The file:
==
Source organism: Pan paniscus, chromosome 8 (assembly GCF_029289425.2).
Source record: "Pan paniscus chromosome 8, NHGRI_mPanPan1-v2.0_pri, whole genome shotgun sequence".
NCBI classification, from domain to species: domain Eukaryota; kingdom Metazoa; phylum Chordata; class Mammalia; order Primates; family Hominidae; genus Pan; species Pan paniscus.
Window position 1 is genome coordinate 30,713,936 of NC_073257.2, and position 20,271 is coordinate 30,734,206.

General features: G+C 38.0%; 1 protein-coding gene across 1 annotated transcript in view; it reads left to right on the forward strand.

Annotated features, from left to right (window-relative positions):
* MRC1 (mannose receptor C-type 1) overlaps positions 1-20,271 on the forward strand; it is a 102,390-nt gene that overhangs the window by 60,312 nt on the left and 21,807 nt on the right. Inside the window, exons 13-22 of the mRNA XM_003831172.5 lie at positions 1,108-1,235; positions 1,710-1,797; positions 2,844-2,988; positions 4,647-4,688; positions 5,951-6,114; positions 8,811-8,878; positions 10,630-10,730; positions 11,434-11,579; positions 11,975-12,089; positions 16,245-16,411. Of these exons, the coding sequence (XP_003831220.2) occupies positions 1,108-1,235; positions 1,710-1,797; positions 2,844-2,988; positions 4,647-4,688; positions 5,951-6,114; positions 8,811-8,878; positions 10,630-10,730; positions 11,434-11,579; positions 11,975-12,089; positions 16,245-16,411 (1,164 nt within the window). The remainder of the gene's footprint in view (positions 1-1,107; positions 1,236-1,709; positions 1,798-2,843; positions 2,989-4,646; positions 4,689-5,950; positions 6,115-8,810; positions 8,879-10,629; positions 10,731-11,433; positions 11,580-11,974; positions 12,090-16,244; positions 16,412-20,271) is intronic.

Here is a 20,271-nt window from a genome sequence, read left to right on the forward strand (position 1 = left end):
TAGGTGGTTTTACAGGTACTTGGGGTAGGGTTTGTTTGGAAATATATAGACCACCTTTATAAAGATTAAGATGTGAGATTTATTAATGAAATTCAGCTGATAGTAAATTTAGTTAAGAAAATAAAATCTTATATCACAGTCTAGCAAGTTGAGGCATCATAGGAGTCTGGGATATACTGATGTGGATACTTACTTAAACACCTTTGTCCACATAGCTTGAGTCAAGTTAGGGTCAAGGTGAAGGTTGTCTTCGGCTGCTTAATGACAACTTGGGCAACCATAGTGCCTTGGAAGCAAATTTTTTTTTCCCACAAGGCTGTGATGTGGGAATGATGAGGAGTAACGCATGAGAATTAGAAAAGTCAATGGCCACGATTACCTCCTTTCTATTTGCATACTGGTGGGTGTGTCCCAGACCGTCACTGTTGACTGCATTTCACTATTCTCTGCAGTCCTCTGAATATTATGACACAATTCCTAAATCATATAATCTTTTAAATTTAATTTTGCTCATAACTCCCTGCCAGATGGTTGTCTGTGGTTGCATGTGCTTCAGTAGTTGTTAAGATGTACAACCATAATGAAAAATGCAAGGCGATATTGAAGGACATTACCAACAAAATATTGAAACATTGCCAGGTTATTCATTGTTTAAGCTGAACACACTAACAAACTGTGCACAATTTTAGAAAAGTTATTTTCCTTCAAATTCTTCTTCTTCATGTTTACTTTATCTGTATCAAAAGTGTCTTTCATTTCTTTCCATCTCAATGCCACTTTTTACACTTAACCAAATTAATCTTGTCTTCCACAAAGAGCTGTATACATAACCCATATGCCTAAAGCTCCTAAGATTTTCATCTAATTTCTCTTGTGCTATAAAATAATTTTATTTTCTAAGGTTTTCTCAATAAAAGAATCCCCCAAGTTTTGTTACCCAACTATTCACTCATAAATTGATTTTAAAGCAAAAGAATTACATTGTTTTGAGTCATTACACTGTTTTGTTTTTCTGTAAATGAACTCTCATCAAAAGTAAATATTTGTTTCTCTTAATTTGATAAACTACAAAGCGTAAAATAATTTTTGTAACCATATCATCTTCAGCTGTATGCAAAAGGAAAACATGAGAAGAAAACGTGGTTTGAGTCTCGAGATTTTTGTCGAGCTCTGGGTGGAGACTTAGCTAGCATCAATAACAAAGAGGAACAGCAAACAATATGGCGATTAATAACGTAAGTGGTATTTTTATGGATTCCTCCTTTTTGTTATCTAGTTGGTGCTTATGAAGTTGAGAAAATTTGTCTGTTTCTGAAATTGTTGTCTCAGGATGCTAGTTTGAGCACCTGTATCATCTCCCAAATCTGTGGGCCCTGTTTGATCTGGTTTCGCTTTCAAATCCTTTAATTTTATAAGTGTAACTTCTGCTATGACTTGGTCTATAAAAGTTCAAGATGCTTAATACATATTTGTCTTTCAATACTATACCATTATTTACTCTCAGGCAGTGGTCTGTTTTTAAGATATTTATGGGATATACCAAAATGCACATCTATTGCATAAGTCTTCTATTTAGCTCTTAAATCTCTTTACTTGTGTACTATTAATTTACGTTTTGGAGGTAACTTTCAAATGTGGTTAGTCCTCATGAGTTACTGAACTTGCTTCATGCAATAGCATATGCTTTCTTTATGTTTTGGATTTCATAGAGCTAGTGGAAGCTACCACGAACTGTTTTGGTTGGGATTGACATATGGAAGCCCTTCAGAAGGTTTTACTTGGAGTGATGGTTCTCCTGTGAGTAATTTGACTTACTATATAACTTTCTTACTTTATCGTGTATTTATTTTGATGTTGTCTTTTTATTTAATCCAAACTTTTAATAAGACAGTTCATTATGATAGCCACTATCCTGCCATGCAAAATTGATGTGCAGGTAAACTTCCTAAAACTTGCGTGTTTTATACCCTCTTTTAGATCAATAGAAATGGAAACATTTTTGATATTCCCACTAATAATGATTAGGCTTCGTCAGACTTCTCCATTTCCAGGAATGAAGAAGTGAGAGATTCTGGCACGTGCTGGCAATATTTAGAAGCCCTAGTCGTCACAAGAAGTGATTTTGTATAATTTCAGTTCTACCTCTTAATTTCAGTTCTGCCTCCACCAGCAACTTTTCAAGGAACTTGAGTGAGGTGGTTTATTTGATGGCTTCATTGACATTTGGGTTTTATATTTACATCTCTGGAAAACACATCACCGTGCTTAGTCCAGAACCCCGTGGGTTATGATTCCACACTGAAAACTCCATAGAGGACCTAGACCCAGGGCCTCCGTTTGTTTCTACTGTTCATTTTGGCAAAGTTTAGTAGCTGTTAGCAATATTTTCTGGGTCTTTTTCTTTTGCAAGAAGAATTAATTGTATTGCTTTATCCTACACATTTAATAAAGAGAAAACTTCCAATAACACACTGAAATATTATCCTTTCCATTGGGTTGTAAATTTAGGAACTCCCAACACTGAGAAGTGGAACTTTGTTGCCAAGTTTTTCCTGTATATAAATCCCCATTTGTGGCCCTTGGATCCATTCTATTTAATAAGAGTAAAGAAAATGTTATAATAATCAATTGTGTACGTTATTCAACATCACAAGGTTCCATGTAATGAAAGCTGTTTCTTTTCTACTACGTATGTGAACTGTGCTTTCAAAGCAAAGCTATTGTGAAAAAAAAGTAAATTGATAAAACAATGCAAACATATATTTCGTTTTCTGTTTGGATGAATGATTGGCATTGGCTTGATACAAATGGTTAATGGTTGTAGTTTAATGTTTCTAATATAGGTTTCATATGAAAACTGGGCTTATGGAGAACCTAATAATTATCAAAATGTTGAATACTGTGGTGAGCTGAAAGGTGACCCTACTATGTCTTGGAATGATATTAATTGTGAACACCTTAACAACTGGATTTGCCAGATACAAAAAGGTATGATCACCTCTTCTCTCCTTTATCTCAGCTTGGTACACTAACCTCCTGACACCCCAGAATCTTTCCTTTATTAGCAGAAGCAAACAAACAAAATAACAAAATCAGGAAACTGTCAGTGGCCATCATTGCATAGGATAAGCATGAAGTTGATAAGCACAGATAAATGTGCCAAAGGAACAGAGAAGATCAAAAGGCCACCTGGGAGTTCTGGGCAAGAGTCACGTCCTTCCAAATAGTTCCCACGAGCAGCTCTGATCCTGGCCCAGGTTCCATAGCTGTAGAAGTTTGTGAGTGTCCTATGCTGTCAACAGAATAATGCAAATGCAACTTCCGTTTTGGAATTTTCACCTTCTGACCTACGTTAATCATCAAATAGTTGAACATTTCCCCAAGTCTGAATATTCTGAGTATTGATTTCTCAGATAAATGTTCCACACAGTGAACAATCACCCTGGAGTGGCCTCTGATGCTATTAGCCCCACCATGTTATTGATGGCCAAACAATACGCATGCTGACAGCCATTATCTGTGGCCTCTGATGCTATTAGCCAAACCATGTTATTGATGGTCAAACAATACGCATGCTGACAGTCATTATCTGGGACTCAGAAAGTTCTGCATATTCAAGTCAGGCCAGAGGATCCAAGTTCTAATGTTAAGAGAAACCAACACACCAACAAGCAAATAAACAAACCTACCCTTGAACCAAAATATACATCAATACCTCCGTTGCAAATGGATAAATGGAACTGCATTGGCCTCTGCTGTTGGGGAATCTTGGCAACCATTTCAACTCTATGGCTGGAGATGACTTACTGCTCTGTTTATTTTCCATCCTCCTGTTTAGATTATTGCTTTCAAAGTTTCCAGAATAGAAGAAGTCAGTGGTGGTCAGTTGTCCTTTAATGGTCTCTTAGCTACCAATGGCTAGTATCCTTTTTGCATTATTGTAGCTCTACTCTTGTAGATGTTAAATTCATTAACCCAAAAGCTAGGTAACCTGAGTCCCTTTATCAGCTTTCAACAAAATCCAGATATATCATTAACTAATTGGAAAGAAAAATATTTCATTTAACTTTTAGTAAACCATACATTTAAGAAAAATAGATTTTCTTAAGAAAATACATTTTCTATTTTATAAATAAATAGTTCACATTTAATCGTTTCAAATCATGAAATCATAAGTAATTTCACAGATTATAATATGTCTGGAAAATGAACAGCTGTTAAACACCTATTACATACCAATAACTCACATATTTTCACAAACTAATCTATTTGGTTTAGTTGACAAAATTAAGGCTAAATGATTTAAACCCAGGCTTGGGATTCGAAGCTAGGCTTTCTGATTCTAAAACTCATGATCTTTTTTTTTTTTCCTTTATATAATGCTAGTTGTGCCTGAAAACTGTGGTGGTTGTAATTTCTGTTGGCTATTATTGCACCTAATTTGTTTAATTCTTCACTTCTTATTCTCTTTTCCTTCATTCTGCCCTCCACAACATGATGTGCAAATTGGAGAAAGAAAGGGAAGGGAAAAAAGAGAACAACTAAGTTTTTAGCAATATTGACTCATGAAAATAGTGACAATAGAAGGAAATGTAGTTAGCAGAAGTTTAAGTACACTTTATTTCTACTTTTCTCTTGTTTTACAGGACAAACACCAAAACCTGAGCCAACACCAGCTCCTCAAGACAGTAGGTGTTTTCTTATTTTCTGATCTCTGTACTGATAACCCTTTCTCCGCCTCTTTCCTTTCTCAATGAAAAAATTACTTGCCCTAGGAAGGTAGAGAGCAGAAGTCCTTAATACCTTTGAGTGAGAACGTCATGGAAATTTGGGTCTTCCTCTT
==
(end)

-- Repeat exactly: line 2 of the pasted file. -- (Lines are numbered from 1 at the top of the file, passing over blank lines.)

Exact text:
Source record: "Pan paniscus chromosome 8, NHGRI_mPanPan1-v2.0_pri, whole genome shotgun sequence".